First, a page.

Georgia Carson is a PhD Candidate in Cell and Molecular Biology at Victoria University of Wellington.
What did you study at school? And after high school?
I’ve always had broad interests. At school I studied Calculus, History, Chemistry, Māori and Music; English and Biology were my favourites though. After high school I did my undergraduate BSc majoring in Biotechnology and Political Science. Since then I have completed an Honours project in 2014, followed by a Masters by thesis in 2015, both in Cell Biology.
Was your study directly related to what you do now?
Yes, in a way. Although my PhD project is more basic biology than the clinical and applied case studies we learnt about in my biotechnology degree, lots of general biological knowledge is applicable and very relevant. And although each thesis project I have done was new, the lab techniques and skills I have picked up over the years I use all the time in my current research. The politics major I don’t use right now, but hopefully one day I can use that aspect of my interests too.
What would you like to share with young women who are thinking about their career choices right now?
I would count myself as one of those thinking about career choices as well, since I have only just started my PhD. I haven’t made any concrete decisions on where I will end up, because if life so far has taught me anything, it’s that sometimes opportunities you never even considered appear in front of you. What has served me well so far is just following my interests and not letting myself be dissuaded from things I know I want to do, even if it doesn’t seem to form a coherent job skill set. Although I find it difficult, networking is one thing I’ve found invaluable. You never know what you’ll learn if you just talk to the people around you. Make an effort to step outside your comfort zone; be open to learning, new skills, new groups of people, and opportunities will find you.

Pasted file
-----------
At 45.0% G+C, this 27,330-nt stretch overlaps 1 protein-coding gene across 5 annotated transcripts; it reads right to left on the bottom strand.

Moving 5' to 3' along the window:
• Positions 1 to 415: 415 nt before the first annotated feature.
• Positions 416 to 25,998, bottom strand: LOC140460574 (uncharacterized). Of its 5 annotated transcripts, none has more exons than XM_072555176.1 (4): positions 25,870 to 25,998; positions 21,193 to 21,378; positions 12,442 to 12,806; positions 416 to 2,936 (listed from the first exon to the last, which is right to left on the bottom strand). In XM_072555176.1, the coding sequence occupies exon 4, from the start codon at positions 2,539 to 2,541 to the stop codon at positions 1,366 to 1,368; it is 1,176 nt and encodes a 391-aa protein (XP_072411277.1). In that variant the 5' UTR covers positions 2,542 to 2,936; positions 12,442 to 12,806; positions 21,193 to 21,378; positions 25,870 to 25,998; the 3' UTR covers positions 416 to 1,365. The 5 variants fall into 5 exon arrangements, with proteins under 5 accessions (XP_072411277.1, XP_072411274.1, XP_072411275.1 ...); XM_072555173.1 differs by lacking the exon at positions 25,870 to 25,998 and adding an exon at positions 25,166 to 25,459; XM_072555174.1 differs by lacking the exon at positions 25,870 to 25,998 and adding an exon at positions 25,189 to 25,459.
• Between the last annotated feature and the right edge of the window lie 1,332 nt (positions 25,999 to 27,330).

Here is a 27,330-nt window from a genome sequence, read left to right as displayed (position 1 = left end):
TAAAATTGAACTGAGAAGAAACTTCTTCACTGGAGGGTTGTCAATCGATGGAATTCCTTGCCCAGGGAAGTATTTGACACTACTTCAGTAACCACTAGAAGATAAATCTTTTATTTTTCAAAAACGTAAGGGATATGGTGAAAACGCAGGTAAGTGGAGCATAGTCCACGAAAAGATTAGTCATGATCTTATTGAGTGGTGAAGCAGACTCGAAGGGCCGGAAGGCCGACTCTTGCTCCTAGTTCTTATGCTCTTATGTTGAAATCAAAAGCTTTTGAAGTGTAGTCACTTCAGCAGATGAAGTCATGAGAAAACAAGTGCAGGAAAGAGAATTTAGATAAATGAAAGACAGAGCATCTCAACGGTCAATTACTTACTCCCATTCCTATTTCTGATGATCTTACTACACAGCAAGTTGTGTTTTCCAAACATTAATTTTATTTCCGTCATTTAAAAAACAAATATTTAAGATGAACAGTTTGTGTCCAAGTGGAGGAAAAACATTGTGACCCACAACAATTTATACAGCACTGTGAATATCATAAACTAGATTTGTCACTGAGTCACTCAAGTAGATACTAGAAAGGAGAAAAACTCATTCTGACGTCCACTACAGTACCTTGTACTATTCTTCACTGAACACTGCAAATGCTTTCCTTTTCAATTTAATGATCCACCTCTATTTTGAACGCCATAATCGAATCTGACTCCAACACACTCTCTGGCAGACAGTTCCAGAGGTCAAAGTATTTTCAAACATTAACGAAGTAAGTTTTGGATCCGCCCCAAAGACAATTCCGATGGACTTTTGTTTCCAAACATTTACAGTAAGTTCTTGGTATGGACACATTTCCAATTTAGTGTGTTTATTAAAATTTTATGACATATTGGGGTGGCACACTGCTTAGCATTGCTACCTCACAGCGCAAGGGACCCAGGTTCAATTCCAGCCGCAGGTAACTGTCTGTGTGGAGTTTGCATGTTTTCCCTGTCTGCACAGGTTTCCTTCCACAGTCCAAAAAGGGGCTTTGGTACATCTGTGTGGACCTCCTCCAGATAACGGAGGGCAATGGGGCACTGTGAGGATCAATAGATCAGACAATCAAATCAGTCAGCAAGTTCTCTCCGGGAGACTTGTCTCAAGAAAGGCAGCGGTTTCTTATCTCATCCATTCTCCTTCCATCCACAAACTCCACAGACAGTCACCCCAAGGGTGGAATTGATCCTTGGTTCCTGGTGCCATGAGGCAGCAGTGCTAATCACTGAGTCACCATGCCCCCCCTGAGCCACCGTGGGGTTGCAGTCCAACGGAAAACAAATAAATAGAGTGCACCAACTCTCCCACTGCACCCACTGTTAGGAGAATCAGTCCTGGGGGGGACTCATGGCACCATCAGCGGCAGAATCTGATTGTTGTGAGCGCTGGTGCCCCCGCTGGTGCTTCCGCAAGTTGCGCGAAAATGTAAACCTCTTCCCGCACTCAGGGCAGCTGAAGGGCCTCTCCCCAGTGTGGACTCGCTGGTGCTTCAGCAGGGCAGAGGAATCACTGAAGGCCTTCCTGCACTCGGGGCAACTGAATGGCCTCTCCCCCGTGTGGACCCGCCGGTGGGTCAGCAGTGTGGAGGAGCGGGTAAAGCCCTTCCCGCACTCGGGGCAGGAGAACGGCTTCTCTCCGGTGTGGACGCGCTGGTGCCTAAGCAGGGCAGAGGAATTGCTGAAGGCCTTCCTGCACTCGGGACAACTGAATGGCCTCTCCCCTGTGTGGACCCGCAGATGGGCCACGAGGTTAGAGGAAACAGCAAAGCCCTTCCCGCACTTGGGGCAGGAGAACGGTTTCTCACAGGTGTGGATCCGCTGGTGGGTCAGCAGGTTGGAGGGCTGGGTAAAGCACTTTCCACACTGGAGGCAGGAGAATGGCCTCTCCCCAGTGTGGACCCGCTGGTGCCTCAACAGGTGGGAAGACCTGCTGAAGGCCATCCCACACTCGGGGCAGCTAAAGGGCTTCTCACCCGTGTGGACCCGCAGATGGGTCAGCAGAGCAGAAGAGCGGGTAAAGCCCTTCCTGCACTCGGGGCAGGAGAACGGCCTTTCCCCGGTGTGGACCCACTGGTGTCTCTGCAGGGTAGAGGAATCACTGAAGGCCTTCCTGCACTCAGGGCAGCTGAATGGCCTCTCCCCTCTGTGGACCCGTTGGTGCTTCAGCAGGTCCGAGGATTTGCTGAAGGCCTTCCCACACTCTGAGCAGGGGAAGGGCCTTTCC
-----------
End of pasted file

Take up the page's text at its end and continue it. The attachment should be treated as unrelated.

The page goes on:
What are some of your career highlights so far?
I wouldn’t say I’m even in my career yet, but I do have some highlights. For instance, completing my MSc thesis at the beginning of this year (2016) was pretty amazing, it felt wonderful to have a tangible body of work that I had done myself. Another highlight was attending a conference a couple of months ago, it was exciting to feel like a real grown up scientist and to talk one on one with amazingly smart people about their research.
Why do you believe engaging in STEM – whether it’s working in the field, studying it or just educating one’s self around the issues – is important to New Zealand?
I’m biased because I love science, but there are objective reasons why it’s important. STEM is critical to New Zealand not just because it’s important to the world in general, although it is. Progress in STEM is one good way to diversify our economy and avoid being left behind in our rapidly changing world. We have a lot of great scientists in this country, but we could do more to build the industry so that our brilliant minds that have gone overseas for work have options to come back to. In addition to that, I think science engagement and education is crucial, not just for encouraging new up and coming STEM’ers, but also for the general public. Because science and science issues permeate so much of the world: the products we use, the technology and infrastructure of our lives, the policies we debate, it’s so important that everyone has at least a foundational science literacy.
Why is it important to have more women working in STEM?
We need more women in STEM because, as we all know, women make up a smaller proportion of STEM jobs than our proportion of the population, and diversity of people is a good way to encourage a diversity of ideas and ways of addressing problems, which is of course crucial in STEM. The proportion of women in science is getting better, but the problem of underrepresentation is by no means solved. For instance, although in some areas of STEM, such as my own area of biology, the undergraduate population is sometimes dominated by women, this is not reflected at the higher levels. Nearly 70% of the senior academic staff in my school are male. In other areas of STEM, like engineering and computer science, the ratios are way worse. I really hope that eventually this will become more even.
Georgia Carson, PhD Candidate in Cell and Molecular Biology, School of Biological Sciences, Victoria University of Wellington.
This profile is part of our series of girls and women in STEM.
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